On June 20, 1998, at 1230 mountain daylight time, a Rockwell Commander 112, N1188J, was substantially damaged during a forced landing following a loss of engine power 15 miles southeast of Las Vegas Airport, near Las Vegas, New Mexico. The private pilot, the sole occupant aboard, sustained minor injuries. The airplane was being operated by the pilot under Title 14 CFR Part 91. Visual meteorological conditions prevailed for cross-country personal flight which originated from Cortez, Colorado, approximately 2 hours 30 minutes before the accident. No flight plan was filed.

According to FAA records, the pilot received his pilot's license on May 11, 1996, and he reported that he had accumulated 78 hours of flight experience by the time of the accident. According to the pilot's accident report, he was flying cross-country from Cortez to Denver and diverted south through New Mexico due to turbulence. The pilot stated that his initial time en route was 1.5 hours but, in the narrative section of the pilot's accident report he stated his departure time from Cortez was 1000 mountain daylight time, and the time of the accident was 1230 mountain daylight time, which would have made his flight time 2.5 hours. He said he lost engine power near Las Vegas, New Mexico, due to "fuel exhaustion" and made a forced landing in a field inhabited by "cows, numerous trees, and surrounded by a fence." The left wing was severed from the airplane.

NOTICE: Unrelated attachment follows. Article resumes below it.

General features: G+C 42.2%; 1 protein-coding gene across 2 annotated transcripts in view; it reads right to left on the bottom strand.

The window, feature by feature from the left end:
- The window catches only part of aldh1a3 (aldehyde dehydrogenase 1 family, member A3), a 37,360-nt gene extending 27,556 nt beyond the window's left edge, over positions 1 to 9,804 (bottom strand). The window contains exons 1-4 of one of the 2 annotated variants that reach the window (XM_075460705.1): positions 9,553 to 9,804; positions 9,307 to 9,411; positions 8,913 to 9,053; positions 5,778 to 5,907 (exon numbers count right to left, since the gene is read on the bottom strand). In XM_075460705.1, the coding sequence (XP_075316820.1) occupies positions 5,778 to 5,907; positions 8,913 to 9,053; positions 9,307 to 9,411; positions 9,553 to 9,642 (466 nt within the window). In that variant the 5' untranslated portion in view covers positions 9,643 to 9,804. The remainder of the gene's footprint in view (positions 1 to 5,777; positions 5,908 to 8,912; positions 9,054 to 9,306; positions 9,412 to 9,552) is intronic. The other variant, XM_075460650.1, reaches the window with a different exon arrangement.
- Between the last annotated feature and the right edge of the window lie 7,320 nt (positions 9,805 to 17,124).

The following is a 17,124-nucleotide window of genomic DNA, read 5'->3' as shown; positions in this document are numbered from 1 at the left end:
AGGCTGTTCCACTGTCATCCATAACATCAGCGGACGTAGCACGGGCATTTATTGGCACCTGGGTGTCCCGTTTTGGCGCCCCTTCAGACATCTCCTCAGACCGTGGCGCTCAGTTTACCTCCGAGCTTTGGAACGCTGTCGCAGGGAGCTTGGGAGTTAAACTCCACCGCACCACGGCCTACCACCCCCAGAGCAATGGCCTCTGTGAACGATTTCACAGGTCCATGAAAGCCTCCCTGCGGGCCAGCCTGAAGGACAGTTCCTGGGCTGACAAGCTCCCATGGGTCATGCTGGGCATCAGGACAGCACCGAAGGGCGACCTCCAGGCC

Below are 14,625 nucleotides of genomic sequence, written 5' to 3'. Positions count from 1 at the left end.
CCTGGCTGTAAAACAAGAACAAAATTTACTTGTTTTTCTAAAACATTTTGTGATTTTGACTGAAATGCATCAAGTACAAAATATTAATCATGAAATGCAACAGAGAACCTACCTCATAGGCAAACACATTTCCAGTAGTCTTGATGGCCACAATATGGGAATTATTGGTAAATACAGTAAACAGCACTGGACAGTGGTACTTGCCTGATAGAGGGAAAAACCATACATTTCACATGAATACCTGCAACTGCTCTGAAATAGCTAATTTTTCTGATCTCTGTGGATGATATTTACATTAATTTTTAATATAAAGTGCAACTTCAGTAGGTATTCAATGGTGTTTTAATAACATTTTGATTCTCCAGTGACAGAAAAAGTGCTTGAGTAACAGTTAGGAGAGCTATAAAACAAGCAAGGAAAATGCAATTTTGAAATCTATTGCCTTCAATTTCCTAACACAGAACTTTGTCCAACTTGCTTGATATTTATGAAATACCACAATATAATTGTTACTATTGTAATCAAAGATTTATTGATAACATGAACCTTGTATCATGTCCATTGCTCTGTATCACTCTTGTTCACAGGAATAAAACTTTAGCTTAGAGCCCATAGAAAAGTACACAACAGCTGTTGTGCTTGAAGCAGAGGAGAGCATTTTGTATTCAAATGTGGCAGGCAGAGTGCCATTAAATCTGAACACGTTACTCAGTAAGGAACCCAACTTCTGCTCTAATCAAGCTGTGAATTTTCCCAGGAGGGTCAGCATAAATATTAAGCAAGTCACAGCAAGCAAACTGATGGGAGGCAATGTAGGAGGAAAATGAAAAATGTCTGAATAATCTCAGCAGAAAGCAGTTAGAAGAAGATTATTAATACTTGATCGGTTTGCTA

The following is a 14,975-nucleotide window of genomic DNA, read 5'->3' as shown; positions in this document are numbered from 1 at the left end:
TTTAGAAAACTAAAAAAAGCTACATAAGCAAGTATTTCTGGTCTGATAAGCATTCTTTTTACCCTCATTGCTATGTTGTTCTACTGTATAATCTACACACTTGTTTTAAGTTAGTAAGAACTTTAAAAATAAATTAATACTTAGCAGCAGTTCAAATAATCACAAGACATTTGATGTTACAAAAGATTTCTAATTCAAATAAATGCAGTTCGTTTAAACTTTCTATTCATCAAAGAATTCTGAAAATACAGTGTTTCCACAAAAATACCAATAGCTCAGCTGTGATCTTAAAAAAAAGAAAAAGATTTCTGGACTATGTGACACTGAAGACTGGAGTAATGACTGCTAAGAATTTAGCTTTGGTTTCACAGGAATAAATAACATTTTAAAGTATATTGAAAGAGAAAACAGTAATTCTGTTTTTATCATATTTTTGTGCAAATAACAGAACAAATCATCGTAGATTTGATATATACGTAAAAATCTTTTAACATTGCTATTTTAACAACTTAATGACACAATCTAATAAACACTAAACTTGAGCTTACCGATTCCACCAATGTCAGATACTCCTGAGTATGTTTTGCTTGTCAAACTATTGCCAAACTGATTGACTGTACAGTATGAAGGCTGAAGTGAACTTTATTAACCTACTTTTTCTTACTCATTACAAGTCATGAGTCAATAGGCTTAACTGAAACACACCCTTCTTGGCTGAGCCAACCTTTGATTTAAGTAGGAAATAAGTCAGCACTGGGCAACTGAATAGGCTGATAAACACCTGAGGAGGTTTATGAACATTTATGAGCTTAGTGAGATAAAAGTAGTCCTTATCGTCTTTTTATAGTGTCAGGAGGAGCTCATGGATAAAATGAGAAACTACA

According to a Textron-Lycoming representative, fuel consumption for this make and model engine running at 75% power is 10-14 gallons per hour. When the pilot landed at Cortez on June 16, 1998, he told the lineman to put 25 gallons of fuel in the airplane. The lineman reported to the Investigator-In-Charge that when he removed the fuel tank caps, "he could not see any fuel in the tanks--the fuel tanks looked very empty."

The pilot recently purchased this airplane and had received 1.3 hours of instruction in it. He had logged 6 hours of cross-country time in this make and model prior to the accident flight. The pilot reported that "this was the total of his complex aircraft flight time [aircraft that has a retractable landing gear, flaps, and controllable propeller]." The pilot reported that "his fuel gauges indicated that he had fuel, so he continued to fly."

Use your browsers 'back' function to return to synopsis
Return to Query Page